Sarah Al-Areqi

‘If Only…’ Women’s Resistance and Hope in the Face of Enforced Disappearance in Yemen

December 2022

As the armed conflict in Yemen enters its eighth year, the entire population remains subject to direct and indirect social, economic, and political injustices. At least 233,000 people have been killed, over 4.3 million people have been internally displaced, and 17.4 million people face acute food insecurity.1 There is an absence of accountability for the crimes committed by warring parties, resulting in a ‘pandemic of impunity’ as conflict actors commit serious violations of international law and international humanitarian law. As this paper discusses, one crime that every party to the conflict is involved in is the enforced disappearance of individuals, including journalists, human rights defenders, or anyone who might be perceived as political opposition. And it is the impact of these disappearances, as the social fabric of communities alters, that is particularly shaping the social and political experiences and perspectives of women as those left behind. For those women, gender constitutes a driving force in their resistance, searching for truth, and reclaiming justice. This driving force is accompanied by everyday demands for social change directed at socio-economic and political structural injustices these women have to face and endure, simplified to the phrase ‘If only’. ‘If only’ was the most common phrase across all conversations and is intimately connected to the women’s demands, demands that are often related to the direct experience of the enforced disappearances.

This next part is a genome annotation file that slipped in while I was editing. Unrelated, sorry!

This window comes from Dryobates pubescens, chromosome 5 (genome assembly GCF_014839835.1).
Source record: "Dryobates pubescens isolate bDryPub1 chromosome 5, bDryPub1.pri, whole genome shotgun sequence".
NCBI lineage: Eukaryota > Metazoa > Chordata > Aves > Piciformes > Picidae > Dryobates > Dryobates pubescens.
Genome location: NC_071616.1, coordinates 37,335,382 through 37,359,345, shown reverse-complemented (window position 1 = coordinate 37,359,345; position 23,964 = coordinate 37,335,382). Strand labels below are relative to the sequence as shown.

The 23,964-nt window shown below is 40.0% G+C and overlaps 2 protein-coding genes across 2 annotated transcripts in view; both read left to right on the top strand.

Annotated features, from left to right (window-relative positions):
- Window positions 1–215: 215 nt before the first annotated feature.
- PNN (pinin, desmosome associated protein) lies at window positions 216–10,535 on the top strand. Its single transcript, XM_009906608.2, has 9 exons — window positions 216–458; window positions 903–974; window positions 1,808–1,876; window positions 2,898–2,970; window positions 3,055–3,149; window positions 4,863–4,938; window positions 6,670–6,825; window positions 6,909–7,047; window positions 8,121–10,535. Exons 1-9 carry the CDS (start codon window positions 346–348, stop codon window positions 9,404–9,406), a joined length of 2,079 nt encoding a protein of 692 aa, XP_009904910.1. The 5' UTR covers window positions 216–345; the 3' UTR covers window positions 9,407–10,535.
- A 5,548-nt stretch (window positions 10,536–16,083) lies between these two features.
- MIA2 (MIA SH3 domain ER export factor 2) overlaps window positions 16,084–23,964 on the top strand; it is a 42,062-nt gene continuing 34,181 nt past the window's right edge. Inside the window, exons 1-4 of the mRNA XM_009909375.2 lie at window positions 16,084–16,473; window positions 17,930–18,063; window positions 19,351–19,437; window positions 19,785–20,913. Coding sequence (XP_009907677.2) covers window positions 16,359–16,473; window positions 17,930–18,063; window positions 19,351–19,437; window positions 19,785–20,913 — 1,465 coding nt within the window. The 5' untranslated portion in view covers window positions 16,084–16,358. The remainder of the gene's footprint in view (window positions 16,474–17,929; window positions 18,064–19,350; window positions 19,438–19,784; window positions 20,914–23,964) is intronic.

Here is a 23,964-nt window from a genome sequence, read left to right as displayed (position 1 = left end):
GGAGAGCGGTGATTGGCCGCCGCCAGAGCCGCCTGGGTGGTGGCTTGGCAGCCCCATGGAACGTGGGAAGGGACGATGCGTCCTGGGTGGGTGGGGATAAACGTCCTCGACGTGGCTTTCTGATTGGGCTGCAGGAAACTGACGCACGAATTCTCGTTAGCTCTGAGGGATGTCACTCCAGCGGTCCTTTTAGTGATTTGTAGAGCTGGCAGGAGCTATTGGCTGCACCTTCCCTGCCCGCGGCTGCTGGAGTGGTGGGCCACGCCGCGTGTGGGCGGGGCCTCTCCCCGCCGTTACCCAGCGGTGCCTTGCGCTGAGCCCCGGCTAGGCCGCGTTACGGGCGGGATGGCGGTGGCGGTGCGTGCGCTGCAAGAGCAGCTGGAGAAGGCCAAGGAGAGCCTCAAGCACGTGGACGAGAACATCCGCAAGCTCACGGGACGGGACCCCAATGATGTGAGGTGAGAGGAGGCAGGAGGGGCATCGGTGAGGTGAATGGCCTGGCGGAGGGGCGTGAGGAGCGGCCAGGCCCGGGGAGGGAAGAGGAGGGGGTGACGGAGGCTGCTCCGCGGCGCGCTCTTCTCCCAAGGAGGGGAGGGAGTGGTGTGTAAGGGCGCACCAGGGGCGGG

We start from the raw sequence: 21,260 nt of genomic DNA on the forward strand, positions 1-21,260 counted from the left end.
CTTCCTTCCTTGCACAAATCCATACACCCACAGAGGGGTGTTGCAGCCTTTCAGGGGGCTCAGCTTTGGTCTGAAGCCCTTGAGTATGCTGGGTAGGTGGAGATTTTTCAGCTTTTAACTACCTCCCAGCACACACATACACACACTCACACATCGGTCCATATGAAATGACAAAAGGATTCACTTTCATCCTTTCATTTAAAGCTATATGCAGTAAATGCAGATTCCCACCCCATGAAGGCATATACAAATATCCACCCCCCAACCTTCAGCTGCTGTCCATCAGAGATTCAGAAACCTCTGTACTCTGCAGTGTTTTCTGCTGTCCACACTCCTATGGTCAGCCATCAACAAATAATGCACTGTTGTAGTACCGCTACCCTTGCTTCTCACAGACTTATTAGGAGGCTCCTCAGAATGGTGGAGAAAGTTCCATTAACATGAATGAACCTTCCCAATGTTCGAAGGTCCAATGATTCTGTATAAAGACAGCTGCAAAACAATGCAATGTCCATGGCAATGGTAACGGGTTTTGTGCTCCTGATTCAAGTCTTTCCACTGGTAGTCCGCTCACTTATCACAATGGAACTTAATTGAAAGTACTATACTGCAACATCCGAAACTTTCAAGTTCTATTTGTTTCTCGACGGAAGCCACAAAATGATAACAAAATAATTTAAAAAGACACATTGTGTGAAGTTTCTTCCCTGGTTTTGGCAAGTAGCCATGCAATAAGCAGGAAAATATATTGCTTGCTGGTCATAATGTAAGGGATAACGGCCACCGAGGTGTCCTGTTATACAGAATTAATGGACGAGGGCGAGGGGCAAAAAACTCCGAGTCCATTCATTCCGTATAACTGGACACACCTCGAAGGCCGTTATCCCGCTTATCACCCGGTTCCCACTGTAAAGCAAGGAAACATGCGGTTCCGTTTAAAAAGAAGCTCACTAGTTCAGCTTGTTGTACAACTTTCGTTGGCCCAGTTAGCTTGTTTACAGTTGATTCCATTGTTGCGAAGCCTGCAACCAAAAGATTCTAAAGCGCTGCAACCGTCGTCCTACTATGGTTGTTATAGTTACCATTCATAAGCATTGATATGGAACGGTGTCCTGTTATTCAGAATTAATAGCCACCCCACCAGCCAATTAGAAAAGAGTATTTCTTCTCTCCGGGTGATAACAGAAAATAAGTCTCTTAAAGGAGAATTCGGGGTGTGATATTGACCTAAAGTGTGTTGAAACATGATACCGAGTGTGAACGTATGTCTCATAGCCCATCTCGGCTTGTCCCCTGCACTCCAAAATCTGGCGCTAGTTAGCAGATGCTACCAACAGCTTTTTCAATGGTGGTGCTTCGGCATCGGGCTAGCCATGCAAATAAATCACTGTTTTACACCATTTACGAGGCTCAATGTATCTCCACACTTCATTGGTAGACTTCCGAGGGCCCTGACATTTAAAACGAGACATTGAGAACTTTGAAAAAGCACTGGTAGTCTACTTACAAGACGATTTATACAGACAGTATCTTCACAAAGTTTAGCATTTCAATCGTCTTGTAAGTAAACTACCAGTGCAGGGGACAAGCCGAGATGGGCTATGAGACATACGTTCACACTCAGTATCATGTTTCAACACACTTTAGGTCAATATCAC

Forced disappearances are nothing new, neither in Yemen nor worldwide. Globally, between 70% and 94% of the victims of enforced disappearances are men.2 Although the exact number of enforced disappearances in Yemen is unknown and most likely heavily underreported, due to the conflict and the dangers of reporting, non-governmental organizations (NGOs) have identified hundreds of missing persons. Despite the absence of accurate statistics, one fact remains: hundreds of families, and women in particular, are suffering from the impact of enforced disappearances.3 Women are the majority of those left behind and therefore bear much of the social and economic impact of the disappearances. Scholarship on gender and post-conflict studies indicates that the primary victims are not only the disappeared themselves but also their relatives, in particular women family members.4 The disappearance of men from families often produces vulnerabilities for the girls and women relatives that can constitute a primary harm in their own right, such as loss of family income or social protection.

In their everyday struggle to deal with loss and ambiguity around the future, these women are haunted by the hope that their loved ones are still alive. This is usually accompanied by fear, knowing that in most cases enforced disappearance is accompanied by arbitrary detention and torture, and often ends in death.5 While affected women have varying personal experiences, most of them endure gender inequality, which intersects with heightened psychosocial, psychological, security and economic vulnerabilities.6 This debrief provides an insight into how women are affected by the disappearances of their male relatives. At the same time, using the lens of critical theory and feminist thought,7 this debrief shows that despite powerful systems of repression and stigma created by the enforced disappearances, women do engage in everyday resistance.